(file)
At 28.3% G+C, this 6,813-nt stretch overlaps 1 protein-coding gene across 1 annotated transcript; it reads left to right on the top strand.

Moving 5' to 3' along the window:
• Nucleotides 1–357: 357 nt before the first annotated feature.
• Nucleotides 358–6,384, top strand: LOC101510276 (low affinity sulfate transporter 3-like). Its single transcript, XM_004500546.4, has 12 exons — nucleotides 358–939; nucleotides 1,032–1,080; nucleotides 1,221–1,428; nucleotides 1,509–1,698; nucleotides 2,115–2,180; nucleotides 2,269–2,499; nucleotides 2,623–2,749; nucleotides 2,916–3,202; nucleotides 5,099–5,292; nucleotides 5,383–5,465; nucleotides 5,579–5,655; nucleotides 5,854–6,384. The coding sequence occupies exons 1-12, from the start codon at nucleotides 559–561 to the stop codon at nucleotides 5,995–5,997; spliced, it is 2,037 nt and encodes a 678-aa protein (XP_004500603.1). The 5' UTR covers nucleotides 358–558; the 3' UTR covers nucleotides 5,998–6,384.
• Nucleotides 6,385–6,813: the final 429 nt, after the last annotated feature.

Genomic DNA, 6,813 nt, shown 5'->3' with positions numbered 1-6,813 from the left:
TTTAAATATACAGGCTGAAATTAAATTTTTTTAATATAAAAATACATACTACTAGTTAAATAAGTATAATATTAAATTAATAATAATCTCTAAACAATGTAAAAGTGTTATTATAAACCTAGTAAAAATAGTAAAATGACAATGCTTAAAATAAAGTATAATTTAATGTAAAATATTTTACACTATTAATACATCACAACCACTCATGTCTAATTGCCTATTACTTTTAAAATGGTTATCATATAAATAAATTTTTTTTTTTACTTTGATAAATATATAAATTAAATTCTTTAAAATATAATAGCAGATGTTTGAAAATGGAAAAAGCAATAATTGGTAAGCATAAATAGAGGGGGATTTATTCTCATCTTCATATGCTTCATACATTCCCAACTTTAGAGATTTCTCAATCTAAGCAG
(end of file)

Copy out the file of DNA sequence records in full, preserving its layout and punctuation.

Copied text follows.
At 28.3% G+C, this 6,813-nt stretch overlaps 1 protein-coding gene across 1 annotated transcript; it reads left to right on the top strand.

Moving 5' to 3' along the window:
• Nucleotides 1–357: 357 nt before the first annotated feature.
• Nucleotides 358–6,384, top strand: LOC101510276 (low affinity sulfate transporter 3-like). Its single transcript, XM_004500546.4, has 12 exons — nucleotides 358–939; nucleotides 1,032–1,080; nucleotides 1,221–1,428; nucleotides 1,509–1,698; nucleotides 2,115–2,180; nucleotides 2,269–2,499; nucleotides 2,623–2,749; nucleotides 2,916–3,202; nucleotides 5,099–5,292; nucleotides 5,383–5,465; nucleotides 5,579–5,655; nucleotides 5,854–6,384. The coding sequence occupies exons 1-12, from the start codon at nucleotides 559–561 to the stop codon at nucleotides 5,995–5,997; spliced, it is 2,037 nt and encodes a 678-aa protein (XP_004500603.1). The 5' UTR covers nucleotides 358–558; the 3' UTR covers nucleotides 5,998–6,384.
• Nucleotides 6,385–6,813: the final 429 nt, after the last annotated feature.

Genomic DNA, 6,813 nt, shown 5'->3' with positions numbered 1-6,813 from the left:
TTTAAATATACAGGCTGAAATTAAATTTTTTTAATATAAAAATACATACTACTAGTTAAATAAGTATAATATTAAATTAATAATAATCTCTAAACAATGTAAAAGTGTTATTATAAACCTAGTAAAAATAGTAAAATGACAATGCTTAAAATAAAGTATAATTTAATGTAAAATATTTTACACTATTAATACATCACAACCACTCATGTCTAATTGCCTATTACTTTTAAAATGGTTATCATATAAATAAATTTTTTTTTTTACTTTGATAAATATATAAATTAAATTCTTTAAAATATAATAGCAGATGTTTGAAAATGGAAAAAGCAATAATTGGTAAGCATAAATAGAGGGGGATTTATTCTCATCTTCATATGCTTCATACATTCCCAACTTTAGAGATTTCTCAATCTAAGCAG